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One of the most frightening movies I ever saw was called Der Tag danach, known to English speakers as the The Day After. The film depicted a full-scale nuclear war between the United States and the former Soviet Union.

At the time I was a very young man living sheltered away in a monastery with a school attached in Austria. I allowed myself to be persuaded by my students, who were just a few years younger than I was, to leave the monastery, go to a restaurant, and watch the movie. Had we planned to eat after the film, I probably would have lost my appetite.

Decades later, I’m very careful these days about planning meals and watching the news. I also need to factor in sleep. Since the new occupants of the White House moved in less than a month ago, I’ve thought about scenes like those in Der Tag danach that I had put out of my mind. (Der Tag danach was shown as a feature film in Austria the year after it was shown on American television.)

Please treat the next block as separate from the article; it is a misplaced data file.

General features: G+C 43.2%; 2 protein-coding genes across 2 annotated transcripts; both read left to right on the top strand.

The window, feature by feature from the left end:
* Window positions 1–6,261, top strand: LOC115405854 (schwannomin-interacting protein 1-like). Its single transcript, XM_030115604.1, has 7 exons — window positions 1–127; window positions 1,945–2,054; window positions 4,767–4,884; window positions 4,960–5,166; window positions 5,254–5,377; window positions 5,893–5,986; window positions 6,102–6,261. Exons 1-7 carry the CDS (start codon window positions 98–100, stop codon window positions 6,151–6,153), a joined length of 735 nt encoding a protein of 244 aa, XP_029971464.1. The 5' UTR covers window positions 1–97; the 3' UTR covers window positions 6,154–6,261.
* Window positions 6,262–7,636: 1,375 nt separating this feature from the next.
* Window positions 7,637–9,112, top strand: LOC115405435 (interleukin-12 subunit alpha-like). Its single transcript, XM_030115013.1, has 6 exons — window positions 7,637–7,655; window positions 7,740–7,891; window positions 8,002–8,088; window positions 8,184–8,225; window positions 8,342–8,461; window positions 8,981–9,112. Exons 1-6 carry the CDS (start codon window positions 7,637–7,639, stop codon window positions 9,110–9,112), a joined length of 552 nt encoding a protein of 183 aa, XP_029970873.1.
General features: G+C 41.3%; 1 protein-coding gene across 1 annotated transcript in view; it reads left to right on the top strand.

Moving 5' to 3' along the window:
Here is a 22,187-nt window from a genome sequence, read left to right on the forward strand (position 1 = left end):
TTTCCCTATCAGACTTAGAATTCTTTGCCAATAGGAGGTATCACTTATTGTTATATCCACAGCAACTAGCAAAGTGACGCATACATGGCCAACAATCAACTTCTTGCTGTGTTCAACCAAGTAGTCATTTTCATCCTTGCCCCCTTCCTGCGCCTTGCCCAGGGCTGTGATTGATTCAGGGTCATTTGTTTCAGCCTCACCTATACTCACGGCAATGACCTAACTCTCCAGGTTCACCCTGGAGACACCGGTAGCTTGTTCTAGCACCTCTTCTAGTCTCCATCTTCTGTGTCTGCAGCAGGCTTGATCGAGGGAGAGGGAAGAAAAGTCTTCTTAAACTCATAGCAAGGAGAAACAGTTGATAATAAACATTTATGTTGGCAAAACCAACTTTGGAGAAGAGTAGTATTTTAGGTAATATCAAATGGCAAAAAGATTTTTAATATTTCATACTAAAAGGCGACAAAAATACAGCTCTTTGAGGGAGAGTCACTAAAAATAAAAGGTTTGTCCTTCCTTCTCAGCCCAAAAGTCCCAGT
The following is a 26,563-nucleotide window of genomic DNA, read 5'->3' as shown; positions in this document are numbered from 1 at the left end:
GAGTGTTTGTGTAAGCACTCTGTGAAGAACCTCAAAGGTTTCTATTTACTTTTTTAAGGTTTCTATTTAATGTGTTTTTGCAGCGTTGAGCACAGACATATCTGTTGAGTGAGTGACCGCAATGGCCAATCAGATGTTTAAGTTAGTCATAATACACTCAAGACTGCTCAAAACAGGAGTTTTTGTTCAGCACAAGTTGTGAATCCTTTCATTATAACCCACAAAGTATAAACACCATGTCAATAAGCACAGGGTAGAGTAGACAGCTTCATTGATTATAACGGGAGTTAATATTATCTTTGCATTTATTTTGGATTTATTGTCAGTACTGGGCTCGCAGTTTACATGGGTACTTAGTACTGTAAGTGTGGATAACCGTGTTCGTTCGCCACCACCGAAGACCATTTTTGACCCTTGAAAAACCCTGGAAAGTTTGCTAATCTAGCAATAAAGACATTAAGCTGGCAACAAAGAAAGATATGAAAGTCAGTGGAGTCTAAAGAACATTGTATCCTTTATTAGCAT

At the time I joined high school seniors to watch Der Tag danach, I dreamt of either becoming a full-fledged monk or some day starting my own family. After seeing the film, I wondered if that would be possible. My dreams of a family were pretty conventional and included being married to a woman and having children not born with an extra chromosome. If someone had suggested to me back then that my legal spouse would be a man, and my gorgeous, college-bound daughter would be born with three #21 chromosomes, I would have found a nice corner of the monastery and meditated for a very long time! I might have even fasted.

The world is more complicated since those monastic days, but also very much the same. The contours of my dreams may be different, but in some regards they have the same basic shape. The monastic community, by the way, closed over five years ago.